Before you select a hitch you need to know how much weight you will be towing. There are two numbers you will want to have at hand: Tongue Weight and Trailer Gross Weight. Both can often be found in the paperwork that comes with your trailer if you bought it new, or from the manufacturer’s website. Tongue Weight is how much pressure the tongue of your trailer pushes down when it’s resting more or less level. Gross Weight is simply how much your trailer and everything in it weighs. Since I like to be on the safe side I estimate this as equal to the how much it weighs if fully loaded according to the trailer paperwork. You can also measure a trailer using a truck scale, but you aren’t likely to get it on one until you already have it hitched up so that’s not so helpful. This Handy Tongue weight calculator can tell you what the tongue weight is based on Gross Weight and some measurements you can easily make yourself.
With the weight information in hand, you can narrow down your search to hitch components that meet or exceed the weight of your trailer. Generally, you want to look for something where your weight is inside the minimum and maximum range. A little too high is still better than too low but don’t overdo it. With a weight distributing hitch, too high a weight rating can make the hitch too stiff which can be hard on the suspension and make it more difficult to handle.
If you need to buy a receiver for your tow vehicle you need to make sure that the vehicle itself can handle the weight. There are a number of factors at play there so check out my guide on tow vehicles or consult an expert in your vehicle.
Picking out a hitch
Even with a good understanding of the hitch basics, picking one out can be a challenge. There are many manufacturers and designs. Often each has its own patents and designs and claim theirs can do what no others can. Even when you pick a given manufacturer they tend to have many models of varying cost and complexity. Here are some factors to keep in mind.
- Reputation – Start reading reviews, generally most manufacturers have their fans and detractors
- Price – This varies widely from the cheap ones at around $100 up to those in the $1200 range
- Ease of use – The ease of hitching and un-hitching your trailer can matter a lot depending on your strength and aptitude
- Installation requirements – Some only require simple tools, others more drilling and the like.
Generally, you will get the best deal by shopping online. Amazon is always a good bet to start shopping for good deals and easy shipping. I found that dealers and local hitch shops tended to have a very limited selection and often had to order anything specific you were looking for.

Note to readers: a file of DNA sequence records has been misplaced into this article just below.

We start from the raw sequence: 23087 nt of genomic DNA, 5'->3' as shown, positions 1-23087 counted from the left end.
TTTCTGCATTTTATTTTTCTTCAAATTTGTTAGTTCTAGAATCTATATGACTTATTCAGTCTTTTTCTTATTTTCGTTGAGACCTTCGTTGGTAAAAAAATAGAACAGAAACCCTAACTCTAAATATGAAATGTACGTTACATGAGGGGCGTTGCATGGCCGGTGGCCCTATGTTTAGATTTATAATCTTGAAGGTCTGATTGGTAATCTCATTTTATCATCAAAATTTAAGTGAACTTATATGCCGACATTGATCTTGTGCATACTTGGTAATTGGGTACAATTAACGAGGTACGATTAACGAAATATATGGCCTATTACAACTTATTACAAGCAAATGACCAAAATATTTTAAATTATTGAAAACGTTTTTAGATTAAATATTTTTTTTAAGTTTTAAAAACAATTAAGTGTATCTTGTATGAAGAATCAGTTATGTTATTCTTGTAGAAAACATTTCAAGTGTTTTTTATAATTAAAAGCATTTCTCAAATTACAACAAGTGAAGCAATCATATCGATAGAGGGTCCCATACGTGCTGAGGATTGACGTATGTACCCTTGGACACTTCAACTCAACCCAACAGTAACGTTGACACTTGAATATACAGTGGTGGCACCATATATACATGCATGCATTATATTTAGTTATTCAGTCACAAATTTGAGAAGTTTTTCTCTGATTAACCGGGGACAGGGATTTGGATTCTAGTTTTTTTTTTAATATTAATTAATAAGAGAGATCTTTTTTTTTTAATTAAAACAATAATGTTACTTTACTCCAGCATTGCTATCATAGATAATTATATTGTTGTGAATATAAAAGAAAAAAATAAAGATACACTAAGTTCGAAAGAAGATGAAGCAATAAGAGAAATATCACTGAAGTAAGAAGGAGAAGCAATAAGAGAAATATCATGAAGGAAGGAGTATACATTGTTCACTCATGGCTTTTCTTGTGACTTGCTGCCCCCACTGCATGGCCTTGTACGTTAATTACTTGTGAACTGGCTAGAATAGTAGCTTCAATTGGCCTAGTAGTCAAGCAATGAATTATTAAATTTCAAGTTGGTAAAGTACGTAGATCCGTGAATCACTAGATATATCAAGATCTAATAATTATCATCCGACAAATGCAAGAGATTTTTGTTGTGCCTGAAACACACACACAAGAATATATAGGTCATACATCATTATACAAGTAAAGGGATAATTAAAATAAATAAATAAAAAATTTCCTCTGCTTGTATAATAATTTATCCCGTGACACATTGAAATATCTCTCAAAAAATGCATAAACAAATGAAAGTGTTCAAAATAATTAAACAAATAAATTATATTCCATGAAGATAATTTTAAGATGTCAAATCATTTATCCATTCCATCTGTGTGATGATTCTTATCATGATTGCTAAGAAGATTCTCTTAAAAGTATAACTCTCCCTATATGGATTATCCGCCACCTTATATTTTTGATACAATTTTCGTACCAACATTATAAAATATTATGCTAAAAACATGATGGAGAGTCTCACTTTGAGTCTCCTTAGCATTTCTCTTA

The easy way out
If you buy your trailer from a dealer of some kind they can select and install your hitch for you. Typically they will know what they are doing and can select a good hitch for your trailer and tow vehicle provided you get all the information for them they need to select one. (If they don’t ask, don’t trust.) The downside is you will generally pay a lot more for it than if you select it yourself and you will have to take whatever they stock. The upside is you don’t have to give it much thought and they are not likely to make any serious mistakes.
I ended up taking this route myself, though it cost me around $400 more than I could have gotten the same hitch myself for and I’m not a huge fan of the Hitch they chose. Still, I was somewhat pressed for time and was still a little uncertain about exactly what I needed at the time. If the one I got ever fails, I’ll probably go for a different brand.
My 30-foot stream trailer has a loaded Gross Weight of around 8,000lb and a tongue weight of about 900lb. My truck already had a receiver rated up to 11,000 so I didn’t need to do anything there. As I mentioned I ended up letting the dealer select and install the weight distributing hitch (and I paid far too much for it as a result). This is what they installed: Blue Ox BXW1000 SWAYPRO Weight Distributing Hitch 1000lb Tongue Weight.
It does do the trick but I have two issues with it. Firstly its sway control is somewhat limited and at higher speeds or when passed by large vehicles there is definitely more trailer sway than I’d like. The second is that it is simply super heavy and awkward. It weighs just short of 90lb, has two heavy swinging steel arms, and few good places to hold onto it. I’ve both pinched my fingers and broken nearly every container I’ve tried to store it in. Ox is a fitting name for it. Mind you I’m sure it is quite sturdy and will probably last for a great long time.
The hitch I’d picked out for myself, but which I don’t have practical experience with is this one: Reese 66074 Strait-Line 1200 lbs. Trunnion Bar. It has specific sway control struts and is just a bit lighter in construction while being rated for a higher weight.
Other stuff you will want
- Grease and Grease Gun for your hitch ball and receiver
- Hitch and Receiver pin locks to secure your trailer and hitch
- Neon Tape to mark off chain-lengths and hitch depth and make tools harder to misplace